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    HI.....I used a wound vac on a private duty case for about 3 months. This did not help us close the patients wound. For one this is very prone to air leaks. Its a cumbersome device, has to be placed just right, and the suction has to sometimes be adjusted until you find the correct one ( Dr. Ord.) Its expensive and so are the supplies. In fact, we feel it actually opened the wound a little wider, and it caused a small amount of bleeding at times. We gave it our best shot, had it down to a science, and still the outcome for us was thumbs down.
    Quote from jackieliz
    hi guys

    I work on a general surgical floor and recently came into contact with a wound vacuum for the first time on an aka. I read the brochure that the wound nurse left which makes this machine sound like a miracle worker. My questions 1) does this really work THAT well? 2) what are some of the problems that can occur with its use & how do I solve them (I do know the spongy part should be shriveled like a raisin). I work 1900-0700 and we don't have an on call wound nurse at nite! I appreciate any advice!!
  9. 0
    I work on a 70 bed unit Ortho floor and we use them frequently.

    I do think they do some amazing work and have some amazing results.

    Problems- sure- I agree with PPs about seals and compliance and such. It is also arduous to change the dressing- at least two people and not always under the best circumstance. I do not care for the way the black foam/sponge can end up in the healthy tissue like "crumbs" and then you try and remove it but it becomes impossible because it has grown into that new healthy tissue. (we- the floor nurses do all the dressing changes- Docs and wound care may come look at it once a week?)

    Hope that helps.

    Holly
    Last edit by hllybenn on Jan 28, '05
  10. 0
    We had one, constantly pulling in bm! We switched to the provont wound closure system and had terrific results for our resident!
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    I do home care and right at this moment I have 4 pts that I see with the vac, (we have 12 going in our office at present) One on the abdomen, and one on a BKA site,(this one started out on the foot, but was the wound was too far gone before the pt finally went to the MD) I have been using the vacs since they first started coming out in the home back in the early-mid 90's. I have seen very good results depending on the patient. If the pt is not compliant, or has other major health problems, you run into issues. I have had a pt who was a diabetic, who just did not want to cooperate. Within 45 min of us putting the vac on, she was turning it off. She would leave the dressing on, put the pump itself was off........ you can only imagine what we would find when we went back 48 hrs later. We did have one man who had a hip replacement that wound up with problems. His incision was the length of his thigh, and about 10cm deep. We placed the vac on him and approx 3 months later it was closed. It took a little longer on him, he was diabetic as well. Seen one lady who the vac closed an abdominal incision in 3 wks.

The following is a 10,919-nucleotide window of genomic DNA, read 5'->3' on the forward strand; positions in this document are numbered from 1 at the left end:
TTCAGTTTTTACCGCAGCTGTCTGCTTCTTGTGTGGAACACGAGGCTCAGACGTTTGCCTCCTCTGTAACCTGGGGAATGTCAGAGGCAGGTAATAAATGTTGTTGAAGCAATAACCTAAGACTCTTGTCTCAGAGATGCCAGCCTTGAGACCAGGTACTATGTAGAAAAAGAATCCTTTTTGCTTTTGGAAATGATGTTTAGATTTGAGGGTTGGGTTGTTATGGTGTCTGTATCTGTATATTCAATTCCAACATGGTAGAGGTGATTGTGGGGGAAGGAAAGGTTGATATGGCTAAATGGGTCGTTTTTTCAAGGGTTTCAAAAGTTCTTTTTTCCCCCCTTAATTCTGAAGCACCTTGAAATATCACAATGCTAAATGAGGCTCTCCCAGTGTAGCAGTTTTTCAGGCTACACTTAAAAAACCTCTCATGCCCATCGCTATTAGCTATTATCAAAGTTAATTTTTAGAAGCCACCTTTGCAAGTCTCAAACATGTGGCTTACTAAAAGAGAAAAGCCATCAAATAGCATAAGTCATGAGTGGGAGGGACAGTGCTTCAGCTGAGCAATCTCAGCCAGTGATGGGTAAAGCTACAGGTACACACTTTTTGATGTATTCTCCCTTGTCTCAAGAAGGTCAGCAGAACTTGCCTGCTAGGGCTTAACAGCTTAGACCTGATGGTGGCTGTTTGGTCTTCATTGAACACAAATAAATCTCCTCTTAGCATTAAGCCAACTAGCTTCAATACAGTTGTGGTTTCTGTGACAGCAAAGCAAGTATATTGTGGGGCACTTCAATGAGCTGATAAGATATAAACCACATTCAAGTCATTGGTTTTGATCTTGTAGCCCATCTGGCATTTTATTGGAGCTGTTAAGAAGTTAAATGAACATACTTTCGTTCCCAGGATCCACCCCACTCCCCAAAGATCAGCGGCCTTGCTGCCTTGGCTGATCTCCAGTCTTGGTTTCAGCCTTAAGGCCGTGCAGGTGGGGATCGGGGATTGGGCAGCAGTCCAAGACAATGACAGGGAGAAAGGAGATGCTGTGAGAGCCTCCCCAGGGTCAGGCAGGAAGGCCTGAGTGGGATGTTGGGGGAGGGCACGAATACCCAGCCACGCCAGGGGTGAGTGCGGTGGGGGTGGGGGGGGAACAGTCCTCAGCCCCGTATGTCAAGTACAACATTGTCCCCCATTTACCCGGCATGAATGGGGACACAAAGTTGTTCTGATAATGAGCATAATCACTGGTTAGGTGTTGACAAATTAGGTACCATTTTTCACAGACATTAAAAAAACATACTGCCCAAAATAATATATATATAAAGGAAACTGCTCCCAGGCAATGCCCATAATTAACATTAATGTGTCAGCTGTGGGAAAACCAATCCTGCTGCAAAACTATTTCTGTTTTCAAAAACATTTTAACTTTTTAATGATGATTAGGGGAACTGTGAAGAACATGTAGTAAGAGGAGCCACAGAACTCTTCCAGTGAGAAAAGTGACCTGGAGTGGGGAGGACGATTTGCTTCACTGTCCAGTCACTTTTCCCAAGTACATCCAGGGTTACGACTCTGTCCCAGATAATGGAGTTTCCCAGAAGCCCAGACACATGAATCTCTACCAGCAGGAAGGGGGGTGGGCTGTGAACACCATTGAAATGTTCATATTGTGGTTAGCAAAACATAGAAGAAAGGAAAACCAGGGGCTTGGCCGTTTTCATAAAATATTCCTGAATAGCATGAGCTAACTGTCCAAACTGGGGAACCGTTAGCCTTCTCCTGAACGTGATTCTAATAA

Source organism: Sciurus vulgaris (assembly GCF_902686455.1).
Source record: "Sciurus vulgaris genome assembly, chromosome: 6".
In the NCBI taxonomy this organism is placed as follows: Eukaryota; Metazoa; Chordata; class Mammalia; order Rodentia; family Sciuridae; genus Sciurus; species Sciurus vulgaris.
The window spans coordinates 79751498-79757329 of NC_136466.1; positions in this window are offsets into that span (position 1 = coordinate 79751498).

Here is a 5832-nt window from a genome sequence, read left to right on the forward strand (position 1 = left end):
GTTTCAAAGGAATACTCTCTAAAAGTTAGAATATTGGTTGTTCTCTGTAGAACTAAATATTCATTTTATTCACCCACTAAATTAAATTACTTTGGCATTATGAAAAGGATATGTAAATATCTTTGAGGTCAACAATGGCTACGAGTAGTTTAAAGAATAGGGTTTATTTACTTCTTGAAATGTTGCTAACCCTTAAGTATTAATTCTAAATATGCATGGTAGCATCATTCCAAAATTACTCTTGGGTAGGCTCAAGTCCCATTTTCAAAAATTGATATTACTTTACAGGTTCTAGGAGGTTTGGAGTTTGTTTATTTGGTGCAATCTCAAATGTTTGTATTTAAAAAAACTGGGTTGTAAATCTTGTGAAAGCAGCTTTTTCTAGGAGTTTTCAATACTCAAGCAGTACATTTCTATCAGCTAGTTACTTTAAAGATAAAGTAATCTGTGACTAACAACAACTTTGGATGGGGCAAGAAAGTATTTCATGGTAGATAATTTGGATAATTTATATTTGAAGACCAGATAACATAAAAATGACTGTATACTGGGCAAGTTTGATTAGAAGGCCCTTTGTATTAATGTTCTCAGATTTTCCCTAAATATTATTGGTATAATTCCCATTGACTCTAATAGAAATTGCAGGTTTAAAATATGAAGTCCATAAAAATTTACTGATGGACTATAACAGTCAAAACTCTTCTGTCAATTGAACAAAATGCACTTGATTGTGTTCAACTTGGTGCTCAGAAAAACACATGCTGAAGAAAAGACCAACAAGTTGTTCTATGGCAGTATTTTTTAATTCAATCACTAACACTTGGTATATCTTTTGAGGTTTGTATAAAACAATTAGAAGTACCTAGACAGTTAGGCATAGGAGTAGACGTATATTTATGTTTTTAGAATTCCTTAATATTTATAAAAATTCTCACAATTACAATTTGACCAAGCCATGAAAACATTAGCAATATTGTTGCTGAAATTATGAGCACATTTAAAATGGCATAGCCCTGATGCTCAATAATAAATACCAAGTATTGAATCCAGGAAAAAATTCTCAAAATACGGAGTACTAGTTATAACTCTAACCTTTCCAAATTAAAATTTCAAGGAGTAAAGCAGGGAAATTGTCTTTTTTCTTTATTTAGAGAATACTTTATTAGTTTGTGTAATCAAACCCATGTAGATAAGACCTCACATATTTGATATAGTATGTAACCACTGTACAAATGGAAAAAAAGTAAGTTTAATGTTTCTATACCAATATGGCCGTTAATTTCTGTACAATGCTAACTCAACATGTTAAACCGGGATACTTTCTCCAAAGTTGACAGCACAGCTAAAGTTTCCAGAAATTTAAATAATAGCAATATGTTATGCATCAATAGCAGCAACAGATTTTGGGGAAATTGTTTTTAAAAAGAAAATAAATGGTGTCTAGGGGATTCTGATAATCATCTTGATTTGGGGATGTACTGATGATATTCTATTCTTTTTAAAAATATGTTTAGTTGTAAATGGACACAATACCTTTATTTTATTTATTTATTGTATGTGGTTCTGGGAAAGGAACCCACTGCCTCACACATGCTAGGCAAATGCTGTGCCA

The seals can sometimes be a problems as others have stated. I have used duoderm under the dressing, lots of skin protectant, ostomy paste, opsite or tegaderm..... and unfortunately in home care, you dont have the luxury of 2 people to place a vac. Its just me, myself and I. So you become creative.

    We also dont have a KCI rep come to the home anymore. There are 3 of us who have been dealing with vacs for many yrs so we do pretty much all the vacs. We do have an ET nurse that if we run into a problem, we call her. We ran into problems with the reps not knowing how to place the vac on, or being rude, or just not "having time" to come to a home. So once the vac is ordered and delivered, the nurses take it from there.

    Just as a side note, in home care, we have some physicians who have seen the demo, and decide to order the vac. Some pts are appropriate, some are not. Some of the physicians dont know exactly how it works, or even how to place one. I have had to go to the physicians office during the pt appt and place the vac on so the physician could see what it involved and explain it to them. Needless to say, whenever that physician wanted one placed, he called me to ask if it was appropriate. :chuckle
  12. 0
    I work 1900-0700 and we don't have an on call wound nurse at nite! I appreciate any advice!!

    In the past year my hospital was introduced to the wound vac. At first it was frustrating learning the equipment but it has been worth it. I have seen several of the wounds make miraculous healing times.
    We did run into several problems with the KCI products- vacs not holding a charge and alarming-not having great suction which left the wound and all the skin under the seal macerated.
    I think one thing to keep in mind is if you feel there is a problem -take off the vac and place the back up dressing until the wound nurse returns in the am. Don't leave it on overnight if you feel the machine is failing.
    My hospital went through a time where every wound got a wound vac. Now they are much more discrete and we have a policy to follow prior to placing a wound vac.